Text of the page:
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Updated 1 April 2019

As Brexit approaches, see how you can plan to protect your wealth, maximise your pensions and legacy, and prepare as best you can for the future. 

Spring is a time of new beginnings and looking forward to the future. This year, it also brings the Article 50 deadline for the UK’s departure from the EU. 

Despite recent events, the date and form of Brexit is still uncertain. There may be little appetite on both sides for a no-deal Brexit, but we still need to be prepared for this possibility, as early as 12 April. If a deal is agreed in time, we can expect the planned transition period to keep things largely the same until at least the end of 2020. 

Whatever happens, now is a good time to think long-term about how to secure your chosen lifestyle in your country of choice and protect your family as best you can from anything the future may bring. 

Planning to protect your wealth 

Good wealth management starts with establishing your goals, including your income and growth needs. An experienced financial adviser is best placed to independently assess your risk appetite before building a diversified portfolio of investments to achieve your objectives within your risk tolerance. 

If you are resident in Europe but keep most savings and investments in sterling, you will be more vulnerable to exchange rate risk, especially as Brexit unfolds. Explore investment options that offer flexibility to choose the most favourable currency for your income when you need it.   

Also, do not underestimate the importance of tax planning on your wealth. Make sure your arrangements are structured appropriately for your life abroad and take account of tax reforms in your country of residence, the UK and anywhere else that may affect you. 

The key is to find the right balance of risk and return for your peace of mind, and to make sure your savings and investments are structured as tax-efficiently as possible for your unique situation.  

Planning to maximise your pensions

Britons today have more choices than ever for what to do with UK pensions, so spend a little time reviewing your options.

For many expatriates, it makes sense to bring their pensions with them by transferring UK pensions funds to a Qualifying Recognised Overseas Pension Scheme (QROPS). Transfers to EU/EEA-based QROPS are currently tax-free but this could change after Brexit. The UK has already brought in a 25% ‘overseas transfer charge’ for other transfers, so could use shedding its EU obligations as an opportunity to recoup more taxes from expatriate citizens.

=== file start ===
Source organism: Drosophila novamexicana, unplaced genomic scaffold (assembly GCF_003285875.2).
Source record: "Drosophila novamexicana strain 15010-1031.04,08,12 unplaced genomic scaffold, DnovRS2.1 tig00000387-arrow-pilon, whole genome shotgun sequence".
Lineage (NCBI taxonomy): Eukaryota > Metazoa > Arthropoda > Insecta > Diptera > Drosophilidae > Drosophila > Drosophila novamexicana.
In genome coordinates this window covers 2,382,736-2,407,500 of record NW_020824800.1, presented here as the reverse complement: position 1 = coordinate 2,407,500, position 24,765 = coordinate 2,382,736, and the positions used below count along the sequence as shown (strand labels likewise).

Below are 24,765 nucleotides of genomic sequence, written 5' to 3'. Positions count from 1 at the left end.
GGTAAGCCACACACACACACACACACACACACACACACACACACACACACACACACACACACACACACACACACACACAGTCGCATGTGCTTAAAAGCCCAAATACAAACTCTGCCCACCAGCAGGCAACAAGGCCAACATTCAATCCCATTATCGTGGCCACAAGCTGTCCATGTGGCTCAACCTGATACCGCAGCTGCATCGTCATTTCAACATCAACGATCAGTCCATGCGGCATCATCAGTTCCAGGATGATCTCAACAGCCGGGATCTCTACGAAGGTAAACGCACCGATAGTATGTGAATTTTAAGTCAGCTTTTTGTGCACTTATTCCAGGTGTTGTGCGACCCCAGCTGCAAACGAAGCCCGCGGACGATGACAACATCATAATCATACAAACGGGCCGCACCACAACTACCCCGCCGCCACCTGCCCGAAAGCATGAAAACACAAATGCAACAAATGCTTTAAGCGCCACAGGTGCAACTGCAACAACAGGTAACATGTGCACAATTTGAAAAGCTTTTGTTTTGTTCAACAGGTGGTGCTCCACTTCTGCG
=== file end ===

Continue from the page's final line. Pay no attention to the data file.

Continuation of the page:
QROPS can offer significant benefits but will not suit everyone. You may find it more beneficial, for example, to reinvest UK pension funds into investment arrangements that are compliant in your country of residence, or even leave your UK pension where it is.

See more about the pros and cons of transferring to a QROPS

Before making a decision, take care to review the best course of action for your particular circumstances with personalised, regulated pensions advice.

Planning for the inevitable 

Life expectancy may be increasing, but don’t use this as an excuse to put off estate planning or you risk leaving it too late. Again, start by defining your goals. Who do you want to inherit your estate, and in what amounts? Do you want to plan how and when they receive their inheritance? 

You then need to understand the succession laws and inheritance taxes where you live and anywhere else you have assets and heirs. Also, make sure you review the pros and cons of using the EU succession regulation ‘Brussels IV’ for your cross-border estate planning.

You need a strategy that achieves your wishes while making the process as straightforward and tax-efficient as possible for your chosen heirs. And don’t forget your own needs; consider the tax implications to find the optimum solution for your wealth during your lifetime too. 

Read our article, 'Can you afford the cost of living longer?'
 

Planning for the unknown 

Although we have seen much uncertainty with Brexit, the reality is that things can change at any time that are beyond our control. Remember: tax rules are subject to change in any country, especially as governments come and go.

Could a change of UK government, for example, impose more taxation on Britons who have built up their wealth, or remove allowances for UK nationals abroad? Could Portugal, Spain or France extend their ‘wealth tax’? Will losing EU citizenship mean new tax liabilities?

While you cannot account for what’s unknown, if you have a robust wealth management plan in place and undertake regular reviews, you will be in the best position to adapt accordingly. 

Whether it is investments, tax, pensions or estate planning, take specialist, cross-border advice to ensure you do what works best for your personal situation, today and for the future.  

Contact us for a financial planning review

 

All information in this article is based on Blevins Franks’ understanding of legislation and taxation practice at the time of writing; this may change in the future. It should not be construed as providing personalised taxation, investment or pension advice. You should take advice for your circumstances.